The suspension comes in the wake of allegations of sexual harassment, intimidation, financial irregularities, and administrative lapses brought forth by prominent wrestlers against the former WFI president, Brij Bhushan Sharan Singh, and others.

 

  • The UWW took this action due to the absence of an elected president and board, which goes against UWW regulations and membership conditions. The suspension is expected to last for at least six months
  • The UWW has also considered the protection of athletes and the need to restore the federation’s functioning as reasons for the suspension

 

Why was the delay caused?

The WFI announced elections for May 7. However, protesting Wrestlers demanded Brij Bhushan’s arrest and his family’s exclusion from elections. The Ministry of Sports halted polls and asked the Olympic Association to form an ad-hoc committee. However, before the election could take place on the date set by IOA, the High Court of Guwahati and Punjab& Haryana stayed the elections.

 

As a result of the suspension:

  • Indian wrestlers cannot compete under the national flag in UWW-sanctioned events.
  • No national anthem will be played if an Indian wrestler wins a gold medal in these events.
  • However, Indian Wrestlers are not barred from playing

 

Common issues faced by women in sports:

Issue Examples
Lack of funding and support The US women’s soccer team paid less despite winning more titles than the men’s team.
Gender-based discrimination Female athletes are told they are not as strong or capable as male athletes.
Indian sports are marred by political influence and male domination in positions of power.
Sexual harassment and abuse Tennis player Ruchika Girhotra raised their voice against the tennis federation president.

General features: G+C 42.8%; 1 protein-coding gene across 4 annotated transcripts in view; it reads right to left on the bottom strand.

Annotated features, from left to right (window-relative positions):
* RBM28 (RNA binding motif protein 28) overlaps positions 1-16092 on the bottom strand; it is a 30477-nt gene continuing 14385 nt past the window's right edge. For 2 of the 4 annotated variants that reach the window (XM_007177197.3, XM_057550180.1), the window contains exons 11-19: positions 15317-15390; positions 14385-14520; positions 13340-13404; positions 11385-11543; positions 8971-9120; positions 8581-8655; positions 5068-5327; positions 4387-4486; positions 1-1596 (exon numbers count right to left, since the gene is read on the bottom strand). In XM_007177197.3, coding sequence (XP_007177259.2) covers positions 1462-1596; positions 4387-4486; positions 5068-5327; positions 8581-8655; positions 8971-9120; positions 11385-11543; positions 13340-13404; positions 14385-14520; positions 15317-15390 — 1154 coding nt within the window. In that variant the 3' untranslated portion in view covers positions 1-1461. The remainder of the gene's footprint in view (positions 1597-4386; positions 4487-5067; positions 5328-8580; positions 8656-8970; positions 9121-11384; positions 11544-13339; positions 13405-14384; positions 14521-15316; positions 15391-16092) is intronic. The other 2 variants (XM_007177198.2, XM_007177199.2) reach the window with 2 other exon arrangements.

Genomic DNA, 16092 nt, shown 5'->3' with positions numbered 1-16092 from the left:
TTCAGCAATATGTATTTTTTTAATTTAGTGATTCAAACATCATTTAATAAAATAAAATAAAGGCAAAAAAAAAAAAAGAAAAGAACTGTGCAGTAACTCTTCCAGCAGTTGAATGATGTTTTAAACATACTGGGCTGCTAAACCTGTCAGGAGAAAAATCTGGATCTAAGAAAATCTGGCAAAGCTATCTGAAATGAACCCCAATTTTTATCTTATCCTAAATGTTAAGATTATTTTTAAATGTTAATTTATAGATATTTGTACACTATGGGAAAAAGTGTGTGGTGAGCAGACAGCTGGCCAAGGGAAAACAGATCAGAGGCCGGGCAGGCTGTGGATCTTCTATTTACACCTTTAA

E.g., Chinese Tennis star Peng Shuai accused the Chinese Vice Premier of sexual assault.
E.g., USA Gymnastics faced a sexual abuse scandal.
Lack of media coverage Women’s sports events receive less media coverage, limiting visibility and sponsorship.
Decreased quality training Inferior facilities, lack of trained coaches, and inadequate equipment.
Stereotyping and objectification Female athletes are objectified and stereotyped based on appearance.
Social attitudes and disfigurement Discrimination based on gender identity, negative evaluations, and loss of position.
Ethical issues Sexual harassment in sports leads to abuse of power, trust violations, and unsafe environments.

 

Steps needed and those taken to address the issues faced by women in sports:

Step Example
Education and Awareness The International Olympic Committee’s Athlete365 program provides educational resources on athlete safeguarding.
Policy and guidelines development Sports Authority of India mandates female coaches to accompany female athletes during travel.
Reporting and complaint mechanisms Sexual Harassment Electronic Box (SHe-Box) offers a platform for women to register complaints of harassment.
Accountability and enforcement National Human Rights Commission (NHRC) issued notices regarding inappropriate coach behaviour.
Support and empowerment Ministry of Youth Affairs and Sports launched the Khelo India Scheme to encourage girls’ sports participation.

Conclusion:

To address the issues faced by women in sports. It will require a concerted effort from various stakeholders, including governments, sports organizations, and civil society, to create a safe and equitable environment for women in sports.

 

About United World Wrestling

It is the international governing body (founded 1912; Headquarters: Corsier-sur-Vevey, Switzerland) for the sport of amateur wrestling; its duties include overseeing wrestling at the World Championships and Olympics. It presides over international competitions for various forms of wrestling, including Greco-Roman, Freestyle, Grappling, as well as others

 

Insta Links: